Millions of Brits face being cut off from system as cash ‘phased out in five years’

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The boss of the largest ATM network says access to bank notes is suffering “death by a thousand cuts”.

Campaigners say those at risk of being left behind as a cashless society looms include the elderly and vulnerable.

John Howells, chief executive at the UK’s cashpoint network Link, said the use of notes and coins is down 40 per cent since Covid and “still falling” as people switch to plastic.

Cash machines and bank branches are vanishing from high streets, while more shops, restaurants, bars and venues only accept card payments.

Mr Howells warned that around five million people are at risk of being left behind unless more is done to help the transition to digital.

He said: “This infrastructure will start to fall apart unless something is done, and we are already seeing ATMs and branches closing at a worrying rate. Our cash infrastructure is experiencing death by a thousand cuts.

“We have five to 10 years to fix digital payments before cash becomes unworkable, and need to start planning how to get the new system working for all.”

He said the cost of providing cash infrastructure is “huge”.

The number of free cash machines has dropped by more than a fifth in four years, from 52,358 in 2018 to 40,830.

It is feared moves towards a digital society would be a hammer blow to pensioners who do not use the internet, as well as others who rely on hard cash.

Mr Howells’ warning has sparked calls from campaigners for new legislation to protect access to cash. The plea follows plans that were outlined in the Queen’s Speech earlier this year.

Caroline Abrahams, charity director at Age UK, said: “Cash usage has declined over the past few years, with many businesses requiring customers to pay by card or digitally during the pandemic.

“However, cash remains an essential part of many people’s lives and there are some suggestions that it is becoming more popular again, including among young people, as it’s a good way of keeping control of your finances when inflation is high.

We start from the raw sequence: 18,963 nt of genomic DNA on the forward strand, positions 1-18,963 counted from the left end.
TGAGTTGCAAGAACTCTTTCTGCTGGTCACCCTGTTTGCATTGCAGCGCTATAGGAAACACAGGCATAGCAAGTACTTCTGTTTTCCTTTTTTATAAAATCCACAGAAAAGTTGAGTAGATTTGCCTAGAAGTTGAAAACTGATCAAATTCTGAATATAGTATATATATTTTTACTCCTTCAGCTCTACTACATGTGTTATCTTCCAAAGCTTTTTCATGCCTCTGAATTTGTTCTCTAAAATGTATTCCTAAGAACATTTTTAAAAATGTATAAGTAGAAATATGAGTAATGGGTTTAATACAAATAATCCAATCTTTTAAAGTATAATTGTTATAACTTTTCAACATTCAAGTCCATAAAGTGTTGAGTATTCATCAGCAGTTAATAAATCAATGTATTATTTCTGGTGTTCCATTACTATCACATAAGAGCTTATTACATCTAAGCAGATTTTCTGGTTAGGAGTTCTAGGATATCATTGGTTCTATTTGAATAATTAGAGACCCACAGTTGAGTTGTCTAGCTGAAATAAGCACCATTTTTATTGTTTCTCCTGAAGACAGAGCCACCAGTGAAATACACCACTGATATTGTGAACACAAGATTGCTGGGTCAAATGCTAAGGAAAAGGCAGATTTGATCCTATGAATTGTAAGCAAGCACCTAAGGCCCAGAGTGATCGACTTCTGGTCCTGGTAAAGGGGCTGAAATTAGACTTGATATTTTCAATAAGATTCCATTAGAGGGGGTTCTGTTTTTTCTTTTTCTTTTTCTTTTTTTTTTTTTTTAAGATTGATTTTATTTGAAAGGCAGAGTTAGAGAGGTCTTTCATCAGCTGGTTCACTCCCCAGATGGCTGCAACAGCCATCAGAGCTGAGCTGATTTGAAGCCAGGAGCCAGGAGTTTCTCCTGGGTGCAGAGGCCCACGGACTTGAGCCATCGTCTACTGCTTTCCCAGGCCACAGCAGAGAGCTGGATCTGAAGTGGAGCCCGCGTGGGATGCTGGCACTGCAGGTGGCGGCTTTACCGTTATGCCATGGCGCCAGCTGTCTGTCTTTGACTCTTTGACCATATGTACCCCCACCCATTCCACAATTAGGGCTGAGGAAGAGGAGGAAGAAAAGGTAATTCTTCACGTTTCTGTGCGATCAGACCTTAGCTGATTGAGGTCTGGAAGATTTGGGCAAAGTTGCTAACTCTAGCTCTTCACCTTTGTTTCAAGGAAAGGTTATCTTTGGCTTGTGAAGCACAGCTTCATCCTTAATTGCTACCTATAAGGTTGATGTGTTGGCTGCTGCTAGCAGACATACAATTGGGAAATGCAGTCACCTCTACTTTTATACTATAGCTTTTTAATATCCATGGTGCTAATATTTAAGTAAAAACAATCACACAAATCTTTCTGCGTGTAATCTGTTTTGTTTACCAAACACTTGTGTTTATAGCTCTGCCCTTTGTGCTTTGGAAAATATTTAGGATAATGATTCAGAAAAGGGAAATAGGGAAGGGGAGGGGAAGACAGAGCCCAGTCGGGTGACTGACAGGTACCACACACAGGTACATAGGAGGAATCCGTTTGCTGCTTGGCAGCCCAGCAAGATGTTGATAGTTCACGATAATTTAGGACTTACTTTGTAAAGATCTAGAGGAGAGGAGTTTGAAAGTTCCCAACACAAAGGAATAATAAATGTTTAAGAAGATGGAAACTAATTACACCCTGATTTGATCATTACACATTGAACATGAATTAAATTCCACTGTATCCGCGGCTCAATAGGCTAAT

“Millions of older people rely on cash for everyday spending and to pay carers, cleaners and those who shop on their behalf, and many others need cash for other reasons – for example, local traders, for whom cash is often core to their operation.

“It would be a mistake to assume that everyone in our society is willing or able to make all their financial transactions digitally.

“The Government must guarantee continued access to this essential payment method for all citizens, right across the country. The incoming Government should bring forward legislation to this end.”

Dennis Reed, director of Silver Voices which campaigns for the over-60s, added: “We would seek reassurances from the new Government that they are going to treat this seriously because so many people still rely on cash.

“Maybe 30 or 40 years down the road we may be able to talk about this again, but at the moment it’s not possible for people to be disenfranchised in this way.”

Mr Reed added that life for many pensioners who depend on cash is already becoming “increasingly difficult”.

He said: “People are extremely worried about things like car parking apps and so on because it stops them going out, they can’t park their cars and that’s only just a small example.

“If it spreads to all parts of society then it’s going to lead to isolation and more loneliness.”

Marco Longhi, the Tory MP for Dudley North, raised concerns about the impact of bank branch closures, but downplayed Mr Howells’ warning, saying: “I do think the prediction of cashless within five years to be too alarmist.

“For me, access to bank branch services, rather than just ATMs, is of more concern. This is especially relevant to older people, smaller businesses and the vulnerable who still use several services, and don’t just need access to cash.”

Fears of an acceleration towards a cashless society come after a report earlier this month by UK Finance estimated notes and coins will account for just six per cent of payments in 2031, compared to 15 per cent last year.

Recent figures have shown a small increase in cash transactions as people try to keep track of their spending during the cost-of-living crisis.

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